In flight, adult Thayer's Gull show restricted black tips to the outer primaries compared to other large Larus gulls. The white apical spot is large and prominent on p10 (the outermost primary). In most birds each outer primary has a mostly black outer web and mostly white inner web, sometimes giving a "black-and-white striped" effect to the flight pattern on the outer wing (Lehman 1980, Gosselin & David 1975). There is much variation in adult wingtip pattern in Thayer's Gull. Sketches in Snell (2002) are particularly useful as they are linked to known breeding locations on high Arctic islands, while sketches in Howell & Elliott (2001) catalogue variation among 123 winter birds in California. You can see some small variation in the photos on this page, but they do not cover the known range of variation.

left: 25 Jan 1980 Pt. Pinos

On Thayer's Gull (two photos just above), the underside of the primaries are much paler than the upperside, recalling Glaucous-winged Gull. This is because one sees the mostly white and gray inner webs from the underside, rather than the mostly black and white outer webs when viewed from above. Thus a good flight character in adults is a large pale-backed Larus whose upperwings have black-tipped outer primaries but the underwings do not (only very narrow black tips at close range).

On Herring Gull (right), both the upperside and the underside of the primaries show much black and white at the tips.

upper left flight photo © Jeff Poklen ~4 nmi W of Pt. Lobos 8 Feb 2004
two right-hand photos © Don Roberson ~5 nmi NW of Pt. Sur 8 Feb 2004
Note: the upper right gull in flight is actually a third-winter bird (more on it below) but illustrates the same basic point about the underside of the primaries
Another identification problem faced by MTY birders is separating adult Thayer's Gull from adult Glaucous-winged x Western Gull hybrids/intergrades. Glaucous-winged and Western Gulls hybridize and intergrade widely in w. Washington and n. Oregon, and many of these birds winter here in MTY. Birders colloquially call them "Olympic" Gulls. As these are large, pale-backed, pink-legged, dark-eyed gulls, birders using field guides can easily mistake an "Olympic" Gull for a Thayer's Gull, especially at Pt. Pinos or Pebble Beach, where hybrid gulls are common and Thayer's are scarce. In the photos above, compare these features on adult (all white-tailed) gulls:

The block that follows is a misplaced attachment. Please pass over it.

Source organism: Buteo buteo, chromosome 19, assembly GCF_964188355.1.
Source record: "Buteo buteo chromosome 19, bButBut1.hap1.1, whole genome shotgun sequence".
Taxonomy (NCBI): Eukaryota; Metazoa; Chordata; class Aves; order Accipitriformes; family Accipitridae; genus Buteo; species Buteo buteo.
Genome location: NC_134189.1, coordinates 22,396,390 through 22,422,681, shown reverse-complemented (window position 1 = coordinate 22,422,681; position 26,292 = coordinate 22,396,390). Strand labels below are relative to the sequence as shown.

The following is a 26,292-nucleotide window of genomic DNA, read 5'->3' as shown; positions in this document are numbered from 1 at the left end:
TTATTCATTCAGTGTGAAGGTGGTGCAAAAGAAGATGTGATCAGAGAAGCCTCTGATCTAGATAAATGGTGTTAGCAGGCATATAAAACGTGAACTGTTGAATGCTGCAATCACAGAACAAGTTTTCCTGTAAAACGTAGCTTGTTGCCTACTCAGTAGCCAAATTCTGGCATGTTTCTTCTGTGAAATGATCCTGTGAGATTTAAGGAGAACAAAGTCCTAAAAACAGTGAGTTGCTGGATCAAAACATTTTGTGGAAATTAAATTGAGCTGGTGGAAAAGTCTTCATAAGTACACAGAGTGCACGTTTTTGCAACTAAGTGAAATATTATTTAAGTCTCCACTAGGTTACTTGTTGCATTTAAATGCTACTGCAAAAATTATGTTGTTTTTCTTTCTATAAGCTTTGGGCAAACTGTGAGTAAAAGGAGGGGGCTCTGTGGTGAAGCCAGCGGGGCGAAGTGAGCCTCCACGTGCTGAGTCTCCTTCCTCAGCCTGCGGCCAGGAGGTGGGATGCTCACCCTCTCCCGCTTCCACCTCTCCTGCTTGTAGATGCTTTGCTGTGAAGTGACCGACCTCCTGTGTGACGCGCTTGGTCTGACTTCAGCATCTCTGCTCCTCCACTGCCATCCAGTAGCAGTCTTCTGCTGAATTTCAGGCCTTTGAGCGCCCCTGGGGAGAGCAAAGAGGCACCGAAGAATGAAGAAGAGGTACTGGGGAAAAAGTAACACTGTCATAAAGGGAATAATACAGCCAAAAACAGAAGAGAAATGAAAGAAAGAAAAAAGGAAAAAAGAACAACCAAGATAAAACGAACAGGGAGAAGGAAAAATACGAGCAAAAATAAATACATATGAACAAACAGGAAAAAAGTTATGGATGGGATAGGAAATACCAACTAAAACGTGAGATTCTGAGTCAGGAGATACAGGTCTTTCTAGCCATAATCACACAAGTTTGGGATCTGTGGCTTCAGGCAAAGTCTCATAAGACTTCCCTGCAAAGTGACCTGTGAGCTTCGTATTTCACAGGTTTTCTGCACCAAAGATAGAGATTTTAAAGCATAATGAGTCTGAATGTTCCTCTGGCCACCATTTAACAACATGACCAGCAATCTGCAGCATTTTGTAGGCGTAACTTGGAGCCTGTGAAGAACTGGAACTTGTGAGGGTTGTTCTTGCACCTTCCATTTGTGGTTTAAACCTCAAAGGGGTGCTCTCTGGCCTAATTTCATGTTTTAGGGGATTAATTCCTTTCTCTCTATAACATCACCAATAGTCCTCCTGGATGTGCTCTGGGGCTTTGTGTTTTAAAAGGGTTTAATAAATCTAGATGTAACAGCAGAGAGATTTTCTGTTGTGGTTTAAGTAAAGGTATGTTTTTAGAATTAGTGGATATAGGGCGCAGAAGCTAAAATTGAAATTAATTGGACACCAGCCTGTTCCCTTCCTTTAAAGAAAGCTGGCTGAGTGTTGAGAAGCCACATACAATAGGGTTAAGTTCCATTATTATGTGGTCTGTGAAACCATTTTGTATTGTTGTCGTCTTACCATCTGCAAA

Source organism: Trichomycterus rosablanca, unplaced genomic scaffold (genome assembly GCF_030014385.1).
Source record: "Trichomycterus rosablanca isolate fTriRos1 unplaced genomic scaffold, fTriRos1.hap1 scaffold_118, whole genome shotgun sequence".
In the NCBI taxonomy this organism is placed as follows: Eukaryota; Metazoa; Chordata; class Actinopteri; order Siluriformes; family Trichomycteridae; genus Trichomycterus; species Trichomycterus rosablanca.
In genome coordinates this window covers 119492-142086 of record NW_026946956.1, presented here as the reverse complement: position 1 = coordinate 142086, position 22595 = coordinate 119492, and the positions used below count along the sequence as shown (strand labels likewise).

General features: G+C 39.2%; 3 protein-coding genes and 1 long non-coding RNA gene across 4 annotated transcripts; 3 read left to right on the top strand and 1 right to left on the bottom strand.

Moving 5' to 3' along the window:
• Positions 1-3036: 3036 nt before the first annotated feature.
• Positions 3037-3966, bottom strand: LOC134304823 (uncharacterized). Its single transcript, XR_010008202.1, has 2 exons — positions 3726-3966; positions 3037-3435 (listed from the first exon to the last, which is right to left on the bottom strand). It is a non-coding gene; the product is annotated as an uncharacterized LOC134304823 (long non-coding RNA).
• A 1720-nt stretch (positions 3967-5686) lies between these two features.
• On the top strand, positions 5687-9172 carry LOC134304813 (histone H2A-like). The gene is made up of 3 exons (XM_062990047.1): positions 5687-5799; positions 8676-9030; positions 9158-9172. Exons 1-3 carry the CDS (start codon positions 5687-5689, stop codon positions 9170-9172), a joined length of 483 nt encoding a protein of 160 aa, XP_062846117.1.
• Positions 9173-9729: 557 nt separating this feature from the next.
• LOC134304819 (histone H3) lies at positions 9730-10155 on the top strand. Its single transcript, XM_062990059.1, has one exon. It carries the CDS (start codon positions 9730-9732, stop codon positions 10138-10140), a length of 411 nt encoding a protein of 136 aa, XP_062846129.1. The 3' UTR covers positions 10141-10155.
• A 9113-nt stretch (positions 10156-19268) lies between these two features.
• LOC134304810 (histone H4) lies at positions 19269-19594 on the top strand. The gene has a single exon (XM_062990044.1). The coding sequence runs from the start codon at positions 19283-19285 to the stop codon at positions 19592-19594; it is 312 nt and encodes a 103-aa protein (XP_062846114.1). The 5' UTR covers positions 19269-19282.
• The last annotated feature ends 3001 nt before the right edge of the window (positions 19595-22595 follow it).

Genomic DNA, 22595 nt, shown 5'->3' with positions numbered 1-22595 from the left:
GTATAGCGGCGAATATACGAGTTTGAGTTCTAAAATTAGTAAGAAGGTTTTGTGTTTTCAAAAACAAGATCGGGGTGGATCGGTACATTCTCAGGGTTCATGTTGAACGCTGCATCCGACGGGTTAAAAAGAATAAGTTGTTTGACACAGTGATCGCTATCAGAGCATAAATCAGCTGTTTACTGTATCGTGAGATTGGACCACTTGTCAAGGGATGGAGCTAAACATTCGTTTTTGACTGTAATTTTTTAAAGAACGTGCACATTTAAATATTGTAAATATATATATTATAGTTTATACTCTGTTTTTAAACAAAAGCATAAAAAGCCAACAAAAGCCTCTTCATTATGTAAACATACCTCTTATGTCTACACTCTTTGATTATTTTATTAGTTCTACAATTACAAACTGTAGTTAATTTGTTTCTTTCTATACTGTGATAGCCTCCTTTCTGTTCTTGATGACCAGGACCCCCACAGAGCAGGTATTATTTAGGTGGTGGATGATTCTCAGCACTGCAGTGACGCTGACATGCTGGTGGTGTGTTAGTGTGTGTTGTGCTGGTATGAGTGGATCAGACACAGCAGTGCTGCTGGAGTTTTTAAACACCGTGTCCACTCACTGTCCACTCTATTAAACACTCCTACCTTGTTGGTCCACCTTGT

• The introgressant gulls ("Olympic") are big billed with a pronounced, swollen gonys; Thayer's have slim bills with less swollen gonys;
  • Many "Olympic" gulls, like the one shown here, have extensive smudging to the head, neck, and sides of breast; Thayer's can be heavily streaked but they look distinctly streaked, not smudged, except around the eye;
  • "Olympic" Gulls are big-bodied and block-headed they are the size of Western and/or Glaucous-winged Gulls while Thayer's is decidedly smaller and slimmer;
  • The wingtips of "Olympic" Gulls range from slaty to charcoal to dark gray, but not usually black; on Thayer's, the wingtips are black;
  • "Olympic" Gulls tend to have slightly darker mantles than the pale-mantled Thayer's;
  • The bills of "Olympic" Gulls often have dark markings while fully adult Thayer's (i.e., with all-white tails) generally do not; and
  • True adult Thayer's usually have bright pink legs while most intergrades have duller pink legs.
A more serious problem is separating Thayer's from Glaucous-winged x Herring Gull hybrids/intergrades. Glaucous-winged and Herring hybridize widely in southeast Alaska and some of them winter here in MTY. They are much less common than "Olympic" Gull but some can resemble Thayer's Gull more closely. Adult Glaucous-winged x Herring Gull hybrids tend to be larger than Thayer's; have bigger and heavier bills (but can overlap male Thayer's); tend to have dark markings on the bill; and can have yellowish in the orbital ring. For more details see Howell & Corben (2000), Howell & Elliott (2001).